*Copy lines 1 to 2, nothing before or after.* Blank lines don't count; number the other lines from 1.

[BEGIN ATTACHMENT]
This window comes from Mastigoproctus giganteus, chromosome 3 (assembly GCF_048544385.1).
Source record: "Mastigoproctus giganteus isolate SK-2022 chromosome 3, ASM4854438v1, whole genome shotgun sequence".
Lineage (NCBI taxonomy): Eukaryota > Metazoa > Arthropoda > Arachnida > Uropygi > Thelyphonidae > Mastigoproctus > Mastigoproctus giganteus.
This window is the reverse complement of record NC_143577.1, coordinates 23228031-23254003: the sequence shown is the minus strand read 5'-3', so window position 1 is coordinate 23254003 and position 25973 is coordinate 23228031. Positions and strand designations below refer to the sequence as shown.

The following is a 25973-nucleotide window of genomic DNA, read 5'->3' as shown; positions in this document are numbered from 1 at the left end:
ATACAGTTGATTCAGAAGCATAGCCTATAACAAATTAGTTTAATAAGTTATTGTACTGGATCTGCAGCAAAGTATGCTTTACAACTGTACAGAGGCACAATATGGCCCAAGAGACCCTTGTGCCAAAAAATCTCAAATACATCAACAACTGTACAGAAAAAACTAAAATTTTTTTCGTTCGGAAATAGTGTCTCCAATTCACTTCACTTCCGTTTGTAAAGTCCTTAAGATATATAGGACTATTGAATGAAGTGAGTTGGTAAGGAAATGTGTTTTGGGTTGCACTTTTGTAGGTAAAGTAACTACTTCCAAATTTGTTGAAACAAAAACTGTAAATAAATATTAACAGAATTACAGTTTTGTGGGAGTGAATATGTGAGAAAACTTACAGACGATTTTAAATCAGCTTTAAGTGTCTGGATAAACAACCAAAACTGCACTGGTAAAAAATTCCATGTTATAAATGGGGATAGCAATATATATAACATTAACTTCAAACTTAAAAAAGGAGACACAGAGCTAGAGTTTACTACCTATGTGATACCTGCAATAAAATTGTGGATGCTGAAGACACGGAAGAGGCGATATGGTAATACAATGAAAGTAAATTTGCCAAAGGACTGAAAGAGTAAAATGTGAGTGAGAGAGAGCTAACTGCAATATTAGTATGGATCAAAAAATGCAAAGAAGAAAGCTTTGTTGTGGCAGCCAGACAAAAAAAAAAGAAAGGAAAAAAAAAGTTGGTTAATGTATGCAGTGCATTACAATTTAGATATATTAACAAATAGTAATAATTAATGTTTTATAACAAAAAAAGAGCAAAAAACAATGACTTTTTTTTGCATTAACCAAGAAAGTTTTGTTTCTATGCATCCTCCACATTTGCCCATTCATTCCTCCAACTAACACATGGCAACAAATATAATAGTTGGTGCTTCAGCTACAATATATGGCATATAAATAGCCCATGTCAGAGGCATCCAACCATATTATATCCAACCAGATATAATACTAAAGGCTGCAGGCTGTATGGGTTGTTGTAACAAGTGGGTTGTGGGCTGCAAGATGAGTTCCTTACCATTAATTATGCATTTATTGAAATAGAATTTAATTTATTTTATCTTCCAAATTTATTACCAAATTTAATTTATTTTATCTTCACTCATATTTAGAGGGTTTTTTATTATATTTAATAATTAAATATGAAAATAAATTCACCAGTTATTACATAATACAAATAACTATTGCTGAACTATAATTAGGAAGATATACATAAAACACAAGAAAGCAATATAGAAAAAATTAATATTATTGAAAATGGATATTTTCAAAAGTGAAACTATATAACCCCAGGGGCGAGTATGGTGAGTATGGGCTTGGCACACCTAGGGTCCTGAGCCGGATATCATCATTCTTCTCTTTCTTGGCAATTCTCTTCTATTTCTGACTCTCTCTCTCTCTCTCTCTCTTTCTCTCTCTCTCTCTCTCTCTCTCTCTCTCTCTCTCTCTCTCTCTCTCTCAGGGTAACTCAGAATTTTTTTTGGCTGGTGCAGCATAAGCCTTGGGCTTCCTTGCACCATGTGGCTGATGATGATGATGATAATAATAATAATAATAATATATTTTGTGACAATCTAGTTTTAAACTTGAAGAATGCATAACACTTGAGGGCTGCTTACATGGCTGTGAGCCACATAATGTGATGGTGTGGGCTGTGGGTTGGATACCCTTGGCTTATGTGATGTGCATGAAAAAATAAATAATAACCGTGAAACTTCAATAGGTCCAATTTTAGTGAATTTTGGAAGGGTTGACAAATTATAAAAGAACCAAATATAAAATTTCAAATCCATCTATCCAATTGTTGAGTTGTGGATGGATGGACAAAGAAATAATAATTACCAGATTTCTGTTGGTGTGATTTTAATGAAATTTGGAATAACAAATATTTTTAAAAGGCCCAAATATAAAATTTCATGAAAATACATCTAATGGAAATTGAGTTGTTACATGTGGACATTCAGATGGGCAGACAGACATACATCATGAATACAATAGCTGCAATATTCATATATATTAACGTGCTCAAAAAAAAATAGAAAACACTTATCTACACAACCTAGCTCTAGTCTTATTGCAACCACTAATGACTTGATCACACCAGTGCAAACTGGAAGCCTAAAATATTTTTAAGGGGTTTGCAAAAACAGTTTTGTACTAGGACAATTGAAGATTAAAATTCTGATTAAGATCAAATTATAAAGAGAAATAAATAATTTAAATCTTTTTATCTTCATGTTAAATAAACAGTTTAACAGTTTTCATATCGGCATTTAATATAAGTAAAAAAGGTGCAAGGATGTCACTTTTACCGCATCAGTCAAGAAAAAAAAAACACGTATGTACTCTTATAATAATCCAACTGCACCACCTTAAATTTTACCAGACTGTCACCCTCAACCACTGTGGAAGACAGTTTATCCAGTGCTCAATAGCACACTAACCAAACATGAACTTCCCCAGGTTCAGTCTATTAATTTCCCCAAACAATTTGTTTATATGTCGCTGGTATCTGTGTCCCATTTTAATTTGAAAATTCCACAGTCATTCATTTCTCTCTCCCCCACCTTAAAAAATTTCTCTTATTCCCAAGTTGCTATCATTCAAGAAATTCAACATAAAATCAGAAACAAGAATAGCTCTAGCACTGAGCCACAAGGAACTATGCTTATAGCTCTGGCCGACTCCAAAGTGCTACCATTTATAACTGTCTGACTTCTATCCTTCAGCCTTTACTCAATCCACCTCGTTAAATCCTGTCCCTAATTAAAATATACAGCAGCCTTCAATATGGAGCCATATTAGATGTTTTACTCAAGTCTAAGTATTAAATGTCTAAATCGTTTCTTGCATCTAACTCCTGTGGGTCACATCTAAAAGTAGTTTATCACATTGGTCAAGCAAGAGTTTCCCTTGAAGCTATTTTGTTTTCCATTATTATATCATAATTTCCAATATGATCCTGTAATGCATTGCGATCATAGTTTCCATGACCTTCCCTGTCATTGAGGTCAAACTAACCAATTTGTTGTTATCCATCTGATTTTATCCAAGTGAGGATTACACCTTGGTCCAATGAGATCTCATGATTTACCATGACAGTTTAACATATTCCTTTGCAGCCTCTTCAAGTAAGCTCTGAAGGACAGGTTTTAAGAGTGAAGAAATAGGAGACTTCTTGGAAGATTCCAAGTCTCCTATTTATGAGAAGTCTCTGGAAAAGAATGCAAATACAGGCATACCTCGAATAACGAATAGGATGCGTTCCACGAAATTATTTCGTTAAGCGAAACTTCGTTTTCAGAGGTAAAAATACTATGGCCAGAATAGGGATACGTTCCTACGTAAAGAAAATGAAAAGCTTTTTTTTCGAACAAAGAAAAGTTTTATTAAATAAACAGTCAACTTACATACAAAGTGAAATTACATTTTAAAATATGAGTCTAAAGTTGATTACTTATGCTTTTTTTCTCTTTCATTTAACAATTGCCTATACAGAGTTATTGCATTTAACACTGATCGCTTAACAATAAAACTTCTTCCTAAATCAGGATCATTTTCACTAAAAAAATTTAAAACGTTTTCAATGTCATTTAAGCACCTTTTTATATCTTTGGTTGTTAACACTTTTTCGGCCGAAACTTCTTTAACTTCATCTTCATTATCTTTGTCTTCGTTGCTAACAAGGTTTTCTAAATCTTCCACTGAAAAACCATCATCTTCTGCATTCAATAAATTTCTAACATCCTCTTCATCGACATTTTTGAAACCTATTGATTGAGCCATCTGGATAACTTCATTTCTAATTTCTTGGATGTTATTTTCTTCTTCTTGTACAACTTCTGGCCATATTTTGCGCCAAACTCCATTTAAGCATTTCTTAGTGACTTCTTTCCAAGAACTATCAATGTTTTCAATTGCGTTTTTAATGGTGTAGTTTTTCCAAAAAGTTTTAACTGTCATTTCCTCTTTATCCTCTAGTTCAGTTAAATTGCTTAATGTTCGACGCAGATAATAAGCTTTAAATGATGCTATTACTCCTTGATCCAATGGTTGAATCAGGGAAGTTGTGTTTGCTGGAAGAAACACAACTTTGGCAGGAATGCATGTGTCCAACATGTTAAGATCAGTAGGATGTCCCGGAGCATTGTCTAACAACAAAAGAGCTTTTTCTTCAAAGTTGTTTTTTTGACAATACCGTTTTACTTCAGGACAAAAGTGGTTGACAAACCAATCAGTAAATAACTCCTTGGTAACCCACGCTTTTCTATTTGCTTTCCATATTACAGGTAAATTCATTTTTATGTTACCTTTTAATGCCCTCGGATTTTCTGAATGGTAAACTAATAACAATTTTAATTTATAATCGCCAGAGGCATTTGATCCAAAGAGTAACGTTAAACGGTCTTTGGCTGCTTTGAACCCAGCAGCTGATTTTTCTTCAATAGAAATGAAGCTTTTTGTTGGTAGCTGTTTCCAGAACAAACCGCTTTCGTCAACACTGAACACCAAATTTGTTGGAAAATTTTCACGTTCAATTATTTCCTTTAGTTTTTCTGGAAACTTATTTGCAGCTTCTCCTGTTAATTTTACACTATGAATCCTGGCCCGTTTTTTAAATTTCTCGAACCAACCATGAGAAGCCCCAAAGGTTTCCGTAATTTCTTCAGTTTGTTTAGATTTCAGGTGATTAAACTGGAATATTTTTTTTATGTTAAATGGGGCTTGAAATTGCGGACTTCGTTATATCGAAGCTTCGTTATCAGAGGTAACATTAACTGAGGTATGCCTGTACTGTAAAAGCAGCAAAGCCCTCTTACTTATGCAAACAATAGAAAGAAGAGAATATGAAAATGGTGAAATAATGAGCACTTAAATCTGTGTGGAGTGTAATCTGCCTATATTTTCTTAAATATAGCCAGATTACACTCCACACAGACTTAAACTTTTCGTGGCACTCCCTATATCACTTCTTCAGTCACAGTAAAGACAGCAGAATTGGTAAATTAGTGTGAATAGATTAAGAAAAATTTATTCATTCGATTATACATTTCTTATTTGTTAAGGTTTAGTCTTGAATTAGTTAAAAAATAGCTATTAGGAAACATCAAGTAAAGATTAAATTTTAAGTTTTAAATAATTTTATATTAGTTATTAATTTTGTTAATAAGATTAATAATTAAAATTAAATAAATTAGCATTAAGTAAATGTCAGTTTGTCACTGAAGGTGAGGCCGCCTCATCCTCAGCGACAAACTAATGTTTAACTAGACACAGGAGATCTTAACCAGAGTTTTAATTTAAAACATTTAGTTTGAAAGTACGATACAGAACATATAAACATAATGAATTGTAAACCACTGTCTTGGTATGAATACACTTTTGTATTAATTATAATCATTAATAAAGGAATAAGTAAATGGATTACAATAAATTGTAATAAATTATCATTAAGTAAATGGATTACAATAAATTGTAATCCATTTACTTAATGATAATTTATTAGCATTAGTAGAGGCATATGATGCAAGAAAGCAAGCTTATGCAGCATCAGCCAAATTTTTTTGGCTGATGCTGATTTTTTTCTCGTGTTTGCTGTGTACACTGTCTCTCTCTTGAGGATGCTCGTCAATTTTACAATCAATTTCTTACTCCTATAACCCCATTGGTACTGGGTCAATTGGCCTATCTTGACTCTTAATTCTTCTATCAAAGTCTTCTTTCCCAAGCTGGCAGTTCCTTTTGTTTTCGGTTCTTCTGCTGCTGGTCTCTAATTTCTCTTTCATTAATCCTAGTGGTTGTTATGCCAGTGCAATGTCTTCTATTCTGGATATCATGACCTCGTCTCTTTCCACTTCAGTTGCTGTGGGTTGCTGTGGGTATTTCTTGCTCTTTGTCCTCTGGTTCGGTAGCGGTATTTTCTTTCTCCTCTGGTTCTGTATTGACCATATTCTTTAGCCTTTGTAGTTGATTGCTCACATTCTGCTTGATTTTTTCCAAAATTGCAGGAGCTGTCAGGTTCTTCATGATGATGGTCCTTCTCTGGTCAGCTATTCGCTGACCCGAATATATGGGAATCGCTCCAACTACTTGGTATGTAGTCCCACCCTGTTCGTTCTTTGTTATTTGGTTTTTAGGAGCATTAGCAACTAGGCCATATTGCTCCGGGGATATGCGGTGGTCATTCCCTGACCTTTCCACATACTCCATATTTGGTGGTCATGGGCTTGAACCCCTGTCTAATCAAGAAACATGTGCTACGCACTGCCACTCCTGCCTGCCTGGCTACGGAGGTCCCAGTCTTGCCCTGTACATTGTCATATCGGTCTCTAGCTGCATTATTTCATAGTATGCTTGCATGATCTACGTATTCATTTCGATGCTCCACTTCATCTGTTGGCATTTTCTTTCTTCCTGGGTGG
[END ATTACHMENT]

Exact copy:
This window comes from Mastigoproctus giganteus, chromosome 3 (assembly GCF_048544385.1).
Source record: "Mastigoproctus giganteus isolate SK-2022 chromosome 3, ASM4854438v1, whole genome shotgun sequence".